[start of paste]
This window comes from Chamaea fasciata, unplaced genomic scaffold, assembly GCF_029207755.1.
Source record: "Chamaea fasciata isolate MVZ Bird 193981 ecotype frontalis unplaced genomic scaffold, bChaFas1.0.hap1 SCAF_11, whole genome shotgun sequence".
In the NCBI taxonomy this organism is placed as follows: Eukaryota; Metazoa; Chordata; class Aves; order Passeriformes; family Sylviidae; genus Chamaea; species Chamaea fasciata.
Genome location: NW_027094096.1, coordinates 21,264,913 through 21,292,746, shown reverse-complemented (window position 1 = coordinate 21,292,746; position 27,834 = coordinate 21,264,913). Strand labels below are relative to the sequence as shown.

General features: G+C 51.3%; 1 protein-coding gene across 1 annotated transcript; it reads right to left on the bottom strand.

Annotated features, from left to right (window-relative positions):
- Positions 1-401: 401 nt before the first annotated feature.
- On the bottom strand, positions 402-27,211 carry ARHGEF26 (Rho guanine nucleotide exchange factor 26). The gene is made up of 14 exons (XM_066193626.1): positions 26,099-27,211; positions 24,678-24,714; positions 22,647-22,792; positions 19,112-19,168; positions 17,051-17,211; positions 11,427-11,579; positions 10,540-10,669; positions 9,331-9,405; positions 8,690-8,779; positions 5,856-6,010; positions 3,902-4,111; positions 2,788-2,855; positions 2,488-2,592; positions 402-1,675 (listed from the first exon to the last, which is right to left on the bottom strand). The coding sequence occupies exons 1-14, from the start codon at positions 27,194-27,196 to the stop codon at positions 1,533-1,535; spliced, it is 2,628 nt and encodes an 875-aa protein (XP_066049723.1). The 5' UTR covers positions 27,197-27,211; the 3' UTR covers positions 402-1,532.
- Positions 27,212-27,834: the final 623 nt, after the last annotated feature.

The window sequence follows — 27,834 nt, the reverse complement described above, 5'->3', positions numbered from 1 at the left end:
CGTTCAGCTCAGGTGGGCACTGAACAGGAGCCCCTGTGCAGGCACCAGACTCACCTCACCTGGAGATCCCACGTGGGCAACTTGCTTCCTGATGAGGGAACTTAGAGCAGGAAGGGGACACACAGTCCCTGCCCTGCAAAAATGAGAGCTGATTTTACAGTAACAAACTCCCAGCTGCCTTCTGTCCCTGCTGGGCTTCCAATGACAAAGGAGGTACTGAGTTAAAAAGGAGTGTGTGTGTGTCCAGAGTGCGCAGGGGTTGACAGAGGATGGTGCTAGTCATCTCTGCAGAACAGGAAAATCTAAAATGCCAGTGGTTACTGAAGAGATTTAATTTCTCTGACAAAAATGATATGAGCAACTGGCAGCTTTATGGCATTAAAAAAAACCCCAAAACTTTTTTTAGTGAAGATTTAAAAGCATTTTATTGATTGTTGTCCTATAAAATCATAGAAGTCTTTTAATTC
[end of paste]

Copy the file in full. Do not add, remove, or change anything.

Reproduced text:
This window comes from Chamaea fasciata, unplaced genomic scaffold, assembly GCF_029207755.1.
Source record: "Chamaea fasciata isolate MVZ Bird 193981 ecotype frontalis unplaced genomic scaffold, bChaFas1.0.hap1 SCAF_11, whole genome shotgun sequence".
In the NCBI taxonomy this organism is placed as follows: Eukaryota; Metazoa; Chordata; class Aves; order Passeriformes; family Sylviidae; genus Chamaea; species Chamaea fasciata.
Genome location: NW_027094096.1, coordinates 21,264,913 through 21,292,746, shown reverse-complemented (window position 1 = coordinate 21,292,746; position 27,834 = coordinate 21,264,913). Strand labels below are relative to the sequence as shown.

General features: G+C 51.3%; 1 protein-coding gene across 1 annotated transcript; it reads right to left on the bottom strand.

Annotated features, from left to right (window-relative positions):
- Positions 1-401: 401 nt before the first annotated feature.
- On the bottom strand, positions 402-27,211 carry ARHGEF26 (Rho guanine nucleotide exchange factor 26). The gene is made up of 14 exons (XM_066193626.1): positions 26,099-27,211; positions 24,678-24,714; positions 22,647-22,792; positions 19,112-19,168; positions 17,051-17,211; positions 11,427-11,579; positions 10,540-10,669; positions 9,331-9,405; positions 8,690-8,779; positions 5,856-6,010; positions 3,902-4,111; positions 2,788-2,855; positions 2,488-2,592; positions 402-1,675 (listed from the first exon to the last, which is right to left on the bottom strand). The coding sequence occupies exons 1-14, from the start codon at positions 27,194-27,196 to the stop codon at positions 1,533-1,535; spliced, it is 2,628 nt and encodes an 875-aa protein (XP_066049723.1). The 5' UTR covers positions 27,197-27,211; the 3' UTR covers positions 402-1,532.
- Positions 27,212-27,834: the final 623 nt, after the last annotated feature.

The window sequence follows — 27,834 nt, the reverse complement described above, 5'->3', positions numbered from 1 at the left end:
CGTTCAGCTCAGGTGGGCACTGAACAGGAGCCCCTGTGCAGGCACCAGACTCACCTCACCTGGAGATCCCACGTGGGCAACTTGCTTCCTGATGAGGGAACTTAGAGCAGGAAGGGGACACACAGTCCCTGCCCTGCAAAAATGAGAGCTGATTTTACAGTAACAAACTCCCAGCTGCCTTCTGTCCCTGCTGGGCTTCCAATGACAAAGGAGGTACTGAGTTAAAAAGGAGTGTGTGTGTGTCCAGAGTGCGCAGGGGTTGACAGAGGATGGTGCTAGTCATCTCTGCAGAACAGGAAAATCTAAAATGCCAGTGGTTACTGAAGAGATTTAATTTCTCTGACAAAAATGATATGAGCAACTGGCAGCTTTATGGCATTAAAAAAAACCCCAAAACTTTTTTTAGTGAAGATTTAAAAGCATTTTATTGATTGTTGTCCTATAAAATCATAGAAGTCTTTTAATTC